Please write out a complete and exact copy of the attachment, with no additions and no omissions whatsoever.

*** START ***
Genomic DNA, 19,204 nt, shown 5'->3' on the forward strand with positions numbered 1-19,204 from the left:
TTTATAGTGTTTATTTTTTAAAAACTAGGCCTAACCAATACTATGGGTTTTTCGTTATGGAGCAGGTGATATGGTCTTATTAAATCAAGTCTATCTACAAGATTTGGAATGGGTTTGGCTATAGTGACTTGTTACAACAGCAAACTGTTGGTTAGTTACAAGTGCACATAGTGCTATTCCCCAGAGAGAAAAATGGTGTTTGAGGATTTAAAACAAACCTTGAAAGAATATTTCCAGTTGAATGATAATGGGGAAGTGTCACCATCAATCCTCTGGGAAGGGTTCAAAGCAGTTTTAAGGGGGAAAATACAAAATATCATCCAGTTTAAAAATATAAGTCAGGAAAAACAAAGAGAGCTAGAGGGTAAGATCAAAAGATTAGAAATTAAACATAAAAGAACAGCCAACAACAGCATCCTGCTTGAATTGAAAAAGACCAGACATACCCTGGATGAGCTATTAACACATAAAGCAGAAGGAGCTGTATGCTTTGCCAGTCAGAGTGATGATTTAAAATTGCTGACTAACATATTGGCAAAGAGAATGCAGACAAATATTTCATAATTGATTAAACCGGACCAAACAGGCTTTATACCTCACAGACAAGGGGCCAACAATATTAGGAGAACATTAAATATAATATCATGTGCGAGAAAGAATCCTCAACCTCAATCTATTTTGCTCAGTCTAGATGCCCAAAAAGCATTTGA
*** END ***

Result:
Genomic DNA, 19,204 nt, shown 5'->3' on the forward strand with positions numbered 1-19,204 from the left:
TTTATAGTGTTTATTTTTTAAAAACTAGGCCTAACCAATACTATGGGTTTTTCGTTATGGAGCAGGTGATATGGTCTTATTAAATCAAGTCTATCTACAAGATTTGGAATGGGTTTGGCTATAGTGACTTGTTACAACAGCAAACTGTTGGTTAGTTACAAGTGCACATAGTGCTATTCCCCAGAGAGAAAAATGGTGTTTGAGGATTTAAAACAAACCTTGAAAGAATATTTCCAGTTGAATGATAATGGGGAAGTGTCACCATCAATCCTCTGGGAAGGGTTCAAAGCAGTTTTAAGGGGGAAAATACAAAATATCATCCAGTTTAAAAATATAAGTCAGGAAAAACAAAGAGAGCTAGAGGGTAAGATCAAAAGATTAGAAATTAAACATAAAAGAACAGCCAACAACAGCATCCTGCTTGAATTGAAAAAGACCAGACATACCCTGGATGAGCTATTAACACATAAAGCAGAAGGAGCTGTATGCTTTGCCAGTCAGAGTGATGATTTAAAATTGCTGACTAACATATTGGCAAAGAGAATGCAGACAAATATTTCATAATTGATTAAACCGGACCAAACAGGCTTTATACCTCACAGACAAGGGGCCAACAATATTAGGAGAACATTAAATATAATATCATGTGCGAGAAAGAATCCTCAACCTCAATCTATTTTGCTCAGTCTAGATGCCCAAAAAGCATTTGA